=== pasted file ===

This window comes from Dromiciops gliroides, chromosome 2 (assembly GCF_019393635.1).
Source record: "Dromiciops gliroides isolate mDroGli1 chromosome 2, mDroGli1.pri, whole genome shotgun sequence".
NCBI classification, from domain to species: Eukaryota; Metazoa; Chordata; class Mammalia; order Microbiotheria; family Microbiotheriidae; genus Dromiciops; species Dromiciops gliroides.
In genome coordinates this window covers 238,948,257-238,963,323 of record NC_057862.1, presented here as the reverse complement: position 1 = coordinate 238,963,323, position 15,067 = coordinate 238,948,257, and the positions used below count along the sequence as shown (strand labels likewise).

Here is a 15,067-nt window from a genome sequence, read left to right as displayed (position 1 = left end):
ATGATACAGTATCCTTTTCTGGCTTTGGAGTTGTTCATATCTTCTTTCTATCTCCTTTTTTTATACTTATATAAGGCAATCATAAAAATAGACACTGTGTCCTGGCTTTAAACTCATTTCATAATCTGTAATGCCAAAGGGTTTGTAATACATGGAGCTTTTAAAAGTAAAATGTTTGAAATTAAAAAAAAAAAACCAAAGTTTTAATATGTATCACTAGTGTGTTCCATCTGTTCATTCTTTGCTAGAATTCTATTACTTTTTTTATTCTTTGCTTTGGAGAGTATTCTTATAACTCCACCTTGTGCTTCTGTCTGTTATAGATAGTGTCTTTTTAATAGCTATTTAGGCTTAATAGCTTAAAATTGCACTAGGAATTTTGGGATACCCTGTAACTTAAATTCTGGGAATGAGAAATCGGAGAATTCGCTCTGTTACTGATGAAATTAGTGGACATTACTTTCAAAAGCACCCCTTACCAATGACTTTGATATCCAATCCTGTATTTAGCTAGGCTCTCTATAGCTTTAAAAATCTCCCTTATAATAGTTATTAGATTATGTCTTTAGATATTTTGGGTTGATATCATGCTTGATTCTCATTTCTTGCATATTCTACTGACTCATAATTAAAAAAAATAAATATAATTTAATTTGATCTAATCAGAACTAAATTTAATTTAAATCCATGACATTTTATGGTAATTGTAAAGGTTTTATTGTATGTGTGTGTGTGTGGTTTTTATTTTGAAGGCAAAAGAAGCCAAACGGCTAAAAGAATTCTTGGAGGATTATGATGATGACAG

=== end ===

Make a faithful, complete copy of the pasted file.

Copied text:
This window comes from Dromiciops gliroides, chromosome 2 (assembly GCF_019393635.1).
Source record: "Dromiciops gliroides isolate mDroGli1 chromosome 2, mDroGli1.pri, whole genome shotgun sequence".
NCBI classification, from domain to species: Eukaryota; Metazoa; Chordata; class Mammalia; order Microbiotheria; family Microbiotheriidae; genus Dromiciops; species Dromiciops gliroides.
In genome coordinates this window covers 238,948,257-238,963,323 of record NC_057862.1, presented here as the reverse complement: position 1 = coordinate 238,963,323, position 15,067 = coordinate 238,948,257, and the positions used below count along the sequence as shown (strand labels likewise).

Here is a 15,067-nt window from a genome sequence, read left to right as displayed (position 1 = left end):
ATGATACAGTATCCTTTTCTGGCTTTGGAGTTGTTCATATCTTCTTTCTATCTCCTTTTTTTATACTTATATAAGGCAATCATAAAAATAGACACTGTGTCCTGGCTTTAAACTCATTTCATAATCTGTAATGCCAAAGGGTTTGTAATACATGGAGCTTTTAAAAGTAAAATGTTTGAAATTAAAAAAAAAAAACCAAAGTTTTAATATGTATCACTAGTGTGTTCCATCTGTTCATTCTTTGCTAGAATTCTATTACTTTTTTTATTCTTTGCTTTGGAGAGTATTCTTATAACTCCACCTTGTGCTTCTGTCTGTTATAGATAGTGTCTTTTTAATAGCTATTTAGGCTTAATAGCTTAAAATTGCACTAGGAATTTTGGGATACCCTGTAACTTAAATTCTGGGAATGAGAAATCGGAGAATTCGCTCTGTTACTGATGAAATTAGTGGACATTACTTTCAAAAGCACCCCTTACCAATGACTTTGATATCCAATCCTGTATTTAGCTAGGCTCTCTATAGCTTTAAAAATCTCCCTTATAATAGTTATTAGATTATGTCTTTAGATATTTTGGGTTGATATCATGCTTGATTCTCATTTCTTGCATATTCTACTGACTCATAATTAAAAAAAATAAATATAATTTAATTTGATCTAATCAGAACTAAATTTAATTTAAATCCATGACATTTTATGGTAATTGTAAAGGTTTTATTGTATGTGTGTGTGTGTGGTTTTTATTTTGAAGGCAAAAGAAGCCAAACGGCTAAAAGAATTCTTGGAGGATTATGATGATGACAG